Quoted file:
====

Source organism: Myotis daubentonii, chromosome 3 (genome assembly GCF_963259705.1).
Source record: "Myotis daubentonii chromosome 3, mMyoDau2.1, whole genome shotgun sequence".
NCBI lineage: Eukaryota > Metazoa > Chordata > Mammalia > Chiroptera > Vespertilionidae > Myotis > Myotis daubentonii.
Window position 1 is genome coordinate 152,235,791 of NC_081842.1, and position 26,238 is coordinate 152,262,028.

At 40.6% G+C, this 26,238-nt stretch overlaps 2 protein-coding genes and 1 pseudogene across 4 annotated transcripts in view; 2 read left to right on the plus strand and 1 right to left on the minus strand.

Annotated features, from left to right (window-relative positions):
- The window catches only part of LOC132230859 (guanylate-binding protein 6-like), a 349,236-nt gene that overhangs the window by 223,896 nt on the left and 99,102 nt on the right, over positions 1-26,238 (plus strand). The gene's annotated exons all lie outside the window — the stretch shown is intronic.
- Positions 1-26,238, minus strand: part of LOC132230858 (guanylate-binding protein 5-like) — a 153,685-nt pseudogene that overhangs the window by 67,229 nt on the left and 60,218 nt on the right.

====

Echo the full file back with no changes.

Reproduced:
Source organism: Myotis daubentonii, chromosome 3 (genome assembly GCF_963259705.1).
Source record: "Myotis daubentonii chromosome 3, mMyoDau2.1, whole genome shotgun sequence".
NCBI lineage: Eukaryota > Metazoa > Chordata > Mammalia > Chiroptera > Vespertilionidae > Myotis > Myotis daubentonii.
Window position 1 is genome coordinate 152,235,791 of NC_081842.1, and position 26,238 is coordinate 152,262,028.

At 40.6% G+C, this 26,238-nt stretch overlaps 2 protein-coding genes and 1 pseudogene across 4 annotated transcripts in view; 2 read left to right on the plus strand and 1 right to left on the minus strand.

Annotated features, from left to right (window-relative positions):
- The window catches only part of LOC132230859 (guanylate-binding protein 6-like), a 349,236-nt gene that overhangs the window by 223,896 nt on the left and 99,102 nt on the right, over positions 1-26,238 (plus strand). The gene's annotated exons all lie outside the window — the stretch shown is intronic.
- Positions 1-26,238, minus strand: part of LOC132230858 (guanylate-binding protein 5-like) — a 153,685-nt pseudogene that overhangs the window by 67,229 nt on the left and 60,218 nt on the right.